Some retail audit apps only run on specific mobile devices.  They often run on iPhone™, iPad™ and Android™ but lack support for other mobile platforms such as Windows Phone™.  Some do not even support store PCs and district managers’ laptops running Microsoft Windows™ or Apple OS X™.  Why restrict options?  Isn’t universal access and broad participation important to the success of an in-store program?

The success of an in-store program, such as a merchandising campaign or health and safety audit, requires store-level participation. Audits are ineffective if the results are not shared with store management and staff and do not involve the stores, with the equipment on hand.  Users and stores expect, and need to, connect with the devices they have, be it a smartphone, a tablet or a PC. In this age of great inter-connectivity and open standards, why limit options and impose arbitrary technical constraints? Doing so only limits the reach and effectiveness of store programs and increases costs.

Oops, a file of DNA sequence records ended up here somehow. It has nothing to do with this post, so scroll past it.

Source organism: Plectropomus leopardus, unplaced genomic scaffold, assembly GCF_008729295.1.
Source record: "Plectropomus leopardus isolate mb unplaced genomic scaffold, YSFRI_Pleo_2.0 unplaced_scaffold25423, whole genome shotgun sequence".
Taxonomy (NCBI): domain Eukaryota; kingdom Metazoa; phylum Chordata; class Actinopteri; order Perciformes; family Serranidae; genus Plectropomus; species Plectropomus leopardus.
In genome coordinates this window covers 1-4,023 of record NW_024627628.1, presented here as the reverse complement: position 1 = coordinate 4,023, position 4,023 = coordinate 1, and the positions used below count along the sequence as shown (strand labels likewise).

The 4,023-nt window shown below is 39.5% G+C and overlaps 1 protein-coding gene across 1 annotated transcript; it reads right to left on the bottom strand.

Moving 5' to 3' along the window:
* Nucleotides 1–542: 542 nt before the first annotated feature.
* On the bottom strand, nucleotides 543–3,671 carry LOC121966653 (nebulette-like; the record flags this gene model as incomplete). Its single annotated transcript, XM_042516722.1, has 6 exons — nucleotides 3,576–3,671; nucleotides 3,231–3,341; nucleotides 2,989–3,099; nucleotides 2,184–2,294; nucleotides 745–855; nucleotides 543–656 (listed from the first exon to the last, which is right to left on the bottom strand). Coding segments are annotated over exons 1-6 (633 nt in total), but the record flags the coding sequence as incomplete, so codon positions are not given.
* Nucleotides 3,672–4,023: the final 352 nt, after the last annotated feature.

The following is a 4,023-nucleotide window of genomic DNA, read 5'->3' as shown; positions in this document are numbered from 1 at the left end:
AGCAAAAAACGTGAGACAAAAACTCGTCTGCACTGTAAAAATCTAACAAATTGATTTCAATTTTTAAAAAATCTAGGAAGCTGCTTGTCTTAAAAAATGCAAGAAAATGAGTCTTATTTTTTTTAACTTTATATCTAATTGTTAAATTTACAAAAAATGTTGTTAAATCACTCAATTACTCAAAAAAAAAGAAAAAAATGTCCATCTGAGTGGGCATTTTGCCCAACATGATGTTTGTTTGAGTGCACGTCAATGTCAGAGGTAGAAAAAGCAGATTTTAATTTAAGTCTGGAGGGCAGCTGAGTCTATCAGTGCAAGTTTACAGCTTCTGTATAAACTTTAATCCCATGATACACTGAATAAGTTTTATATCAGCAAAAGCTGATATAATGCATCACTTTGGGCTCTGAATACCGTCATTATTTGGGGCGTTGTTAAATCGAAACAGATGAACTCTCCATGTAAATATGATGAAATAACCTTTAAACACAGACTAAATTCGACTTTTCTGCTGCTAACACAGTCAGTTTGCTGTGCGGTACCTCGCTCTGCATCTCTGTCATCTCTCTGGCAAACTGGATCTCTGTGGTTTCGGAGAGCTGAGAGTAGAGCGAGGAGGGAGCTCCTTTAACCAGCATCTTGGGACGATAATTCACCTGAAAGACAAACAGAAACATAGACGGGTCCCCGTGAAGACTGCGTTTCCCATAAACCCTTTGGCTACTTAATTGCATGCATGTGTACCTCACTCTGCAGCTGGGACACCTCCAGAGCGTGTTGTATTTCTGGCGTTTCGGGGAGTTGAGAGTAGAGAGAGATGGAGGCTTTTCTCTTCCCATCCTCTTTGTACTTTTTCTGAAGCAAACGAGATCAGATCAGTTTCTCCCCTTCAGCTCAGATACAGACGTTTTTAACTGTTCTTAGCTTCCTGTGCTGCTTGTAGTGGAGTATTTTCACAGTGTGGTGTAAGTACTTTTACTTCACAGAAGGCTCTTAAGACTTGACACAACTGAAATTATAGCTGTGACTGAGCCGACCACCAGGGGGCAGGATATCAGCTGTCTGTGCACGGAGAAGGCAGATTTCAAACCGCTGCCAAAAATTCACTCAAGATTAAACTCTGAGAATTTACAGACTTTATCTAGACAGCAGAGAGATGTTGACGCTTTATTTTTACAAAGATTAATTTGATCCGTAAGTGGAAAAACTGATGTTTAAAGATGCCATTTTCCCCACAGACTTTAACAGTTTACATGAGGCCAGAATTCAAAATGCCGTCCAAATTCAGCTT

Supporting mobile devices and supporting store computers and laptops are not, and cannot be, mutually exclusive.  Modern software may be “mobile-first” but it shouldn’t be “mobile-only”.

One thought on “Mobile-First does not mean Mobile-Only

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